The United States Government has given a consignment of equipment worth US$4,000 and a grant of US$10,000 to the national Drug Enforcement Agency (DEA).
The items donated to DEA are to be used by officers assigned at the Roberts International Airport (RIA), while the US$10,000 grant is to help renovate the airport.
The consignment includes drug test kits, 24 caps, 24 handcuffs and24 torchlights with cases, 24 travelling bags and 24 Polo T-shirts.
Making the donation at the offices of the DEA in Monrovia on Tuesday, the Deputy Assistant Secretary of the U.S Department of State, Todd Robinson, said this was America’s way of appreciating the successes achieved by the DEA in curbing drug trafficking nationally, regionally and globally.
According to Robinson, the US Government is proud of the law enforcement program of Liberia, but is specifically pleased with the relationship it has had with the DEA over the years.
He also thanked the International Narcotic Law Enforcement (INL) Program Manager, Sally Schlegel and the Country Director of the United Nations Office on Drug Control (UNODC), Michael Usborne, for the level of coordination and cooperation they have had with the DEA.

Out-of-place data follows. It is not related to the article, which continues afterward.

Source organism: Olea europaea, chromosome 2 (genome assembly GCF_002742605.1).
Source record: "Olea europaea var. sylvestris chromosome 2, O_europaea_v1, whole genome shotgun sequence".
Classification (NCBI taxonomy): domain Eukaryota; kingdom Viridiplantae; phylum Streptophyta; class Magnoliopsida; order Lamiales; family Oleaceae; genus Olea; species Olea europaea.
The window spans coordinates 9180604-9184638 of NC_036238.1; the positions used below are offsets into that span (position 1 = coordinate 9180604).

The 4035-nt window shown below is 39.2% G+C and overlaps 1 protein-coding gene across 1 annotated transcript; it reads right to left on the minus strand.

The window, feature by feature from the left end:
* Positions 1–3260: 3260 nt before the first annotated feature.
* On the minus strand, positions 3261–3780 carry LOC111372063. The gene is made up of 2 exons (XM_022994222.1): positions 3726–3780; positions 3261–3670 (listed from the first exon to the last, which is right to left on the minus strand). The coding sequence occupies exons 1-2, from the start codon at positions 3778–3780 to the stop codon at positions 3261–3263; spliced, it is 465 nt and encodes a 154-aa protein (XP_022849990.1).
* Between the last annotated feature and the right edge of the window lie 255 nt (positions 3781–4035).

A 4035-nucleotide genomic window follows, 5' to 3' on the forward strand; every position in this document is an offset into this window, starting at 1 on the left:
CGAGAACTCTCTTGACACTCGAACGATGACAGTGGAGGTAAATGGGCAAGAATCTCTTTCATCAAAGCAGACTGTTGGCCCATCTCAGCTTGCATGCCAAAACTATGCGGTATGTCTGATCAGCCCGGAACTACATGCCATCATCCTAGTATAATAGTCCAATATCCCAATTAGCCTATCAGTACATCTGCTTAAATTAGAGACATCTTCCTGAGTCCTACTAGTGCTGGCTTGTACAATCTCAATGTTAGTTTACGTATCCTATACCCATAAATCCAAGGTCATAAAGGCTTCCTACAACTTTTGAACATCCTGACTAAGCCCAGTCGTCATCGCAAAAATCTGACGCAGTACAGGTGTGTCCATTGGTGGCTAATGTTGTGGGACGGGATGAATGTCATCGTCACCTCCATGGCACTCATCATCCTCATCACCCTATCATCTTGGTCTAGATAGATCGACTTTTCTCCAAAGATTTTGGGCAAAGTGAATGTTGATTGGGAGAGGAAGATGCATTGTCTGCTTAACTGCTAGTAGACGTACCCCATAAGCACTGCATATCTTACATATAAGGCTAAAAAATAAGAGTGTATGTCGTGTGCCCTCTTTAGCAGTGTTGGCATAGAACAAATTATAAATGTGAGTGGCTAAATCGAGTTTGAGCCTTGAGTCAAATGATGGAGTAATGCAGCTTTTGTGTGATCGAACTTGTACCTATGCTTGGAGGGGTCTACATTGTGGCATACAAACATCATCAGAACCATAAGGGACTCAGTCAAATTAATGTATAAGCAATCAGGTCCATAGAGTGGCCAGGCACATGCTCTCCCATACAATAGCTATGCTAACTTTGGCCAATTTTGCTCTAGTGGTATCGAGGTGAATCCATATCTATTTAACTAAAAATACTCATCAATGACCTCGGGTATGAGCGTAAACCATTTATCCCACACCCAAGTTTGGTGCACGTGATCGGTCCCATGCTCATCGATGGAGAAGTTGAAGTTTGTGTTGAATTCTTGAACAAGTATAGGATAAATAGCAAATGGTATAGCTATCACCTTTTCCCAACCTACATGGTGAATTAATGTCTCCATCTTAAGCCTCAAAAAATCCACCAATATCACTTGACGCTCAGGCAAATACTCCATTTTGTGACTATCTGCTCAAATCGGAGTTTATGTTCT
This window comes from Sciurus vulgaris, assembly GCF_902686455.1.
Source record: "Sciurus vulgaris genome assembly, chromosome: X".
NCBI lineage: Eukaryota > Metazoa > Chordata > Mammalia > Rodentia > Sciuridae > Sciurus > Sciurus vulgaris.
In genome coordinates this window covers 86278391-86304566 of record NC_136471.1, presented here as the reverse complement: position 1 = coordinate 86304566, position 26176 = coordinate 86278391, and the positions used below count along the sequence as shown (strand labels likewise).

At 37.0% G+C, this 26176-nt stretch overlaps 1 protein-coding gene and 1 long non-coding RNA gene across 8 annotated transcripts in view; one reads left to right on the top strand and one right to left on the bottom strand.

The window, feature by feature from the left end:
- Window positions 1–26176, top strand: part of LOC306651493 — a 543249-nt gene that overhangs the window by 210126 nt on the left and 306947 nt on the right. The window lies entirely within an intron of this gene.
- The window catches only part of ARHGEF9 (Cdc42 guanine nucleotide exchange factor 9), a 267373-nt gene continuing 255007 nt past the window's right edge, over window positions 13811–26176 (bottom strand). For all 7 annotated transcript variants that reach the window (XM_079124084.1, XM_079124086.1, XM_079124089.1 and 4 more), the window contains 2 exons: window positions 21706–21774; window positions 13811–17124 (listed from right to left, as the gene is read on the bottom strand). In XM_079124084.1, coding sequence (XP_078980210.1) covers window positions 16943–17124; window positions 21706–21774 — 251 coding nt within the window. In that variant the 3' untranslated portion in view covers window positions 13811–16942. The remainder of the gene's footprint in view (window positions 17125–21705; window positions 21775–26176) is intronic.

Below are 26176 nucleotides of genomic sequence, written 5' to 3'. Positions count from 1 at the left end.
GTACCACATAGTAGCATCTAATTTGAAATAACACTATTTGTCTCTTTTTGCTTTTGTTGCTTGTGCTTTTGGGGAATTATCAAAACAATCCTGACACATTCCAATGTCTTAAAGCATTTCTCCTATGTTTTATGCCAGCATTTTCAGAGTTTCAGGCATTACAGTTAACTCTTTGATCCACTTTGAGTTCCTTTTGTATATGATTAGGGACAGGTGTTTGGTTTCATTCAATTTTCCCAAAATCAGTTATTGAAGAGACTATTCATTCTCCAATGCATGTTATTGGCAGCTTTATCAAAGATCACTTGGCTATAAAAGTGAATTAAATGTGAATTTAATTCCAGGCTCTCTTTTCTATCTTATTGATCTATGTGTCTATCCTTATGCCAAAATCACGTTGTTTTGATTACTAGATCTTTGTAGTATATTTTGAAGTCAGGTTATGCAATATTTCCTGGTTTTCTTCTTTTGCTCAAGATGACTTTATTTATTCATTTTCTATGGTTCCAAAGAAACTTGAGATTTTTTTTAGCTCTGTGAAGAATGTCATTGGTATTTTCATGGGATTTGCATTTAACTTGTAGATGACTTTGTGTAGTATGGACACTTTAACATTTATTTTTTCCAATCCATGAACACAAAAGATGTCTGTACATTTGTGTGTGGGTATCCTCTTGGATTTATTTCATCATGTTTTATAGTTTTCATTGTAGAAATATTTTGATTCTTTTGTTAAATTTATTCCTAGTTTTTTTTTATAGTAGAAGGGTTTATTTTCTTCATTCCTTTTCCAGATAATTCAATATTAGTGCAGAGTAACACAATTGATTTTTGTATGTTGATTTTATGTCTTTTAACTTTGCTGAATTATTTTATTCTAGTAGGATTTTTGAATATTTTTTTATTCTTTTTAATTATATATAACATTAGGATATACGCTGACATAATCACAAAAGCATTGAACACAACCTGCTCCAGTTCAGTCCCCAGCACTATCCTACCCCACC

Robinson called on authorities of DEA to work with other law enforcement agencies in the country to make its work easier, noting that no one agency is able to single-handedly carry out such a delicate task.
He called on officers of DEA to make the difference by making appropriate use of the equipment provided them; adding, “Only Liberians can make the difference in their country.”
Receiving the items, DEA Director General Anthony Souh thanked the U.S. government and its two partners – INL and UNODC – for the high level of support to his agency and the Liberian people.
Souh thanked them for training 43 senior officers of the agency in Narcotic Trafficking, something he attributed to the 142 arrests that have been made by officers of the DEA as well as the one and only drug case won by the Government.
Mr. Souh promised that the equipment will be used to improve the performance of officers of the DEA.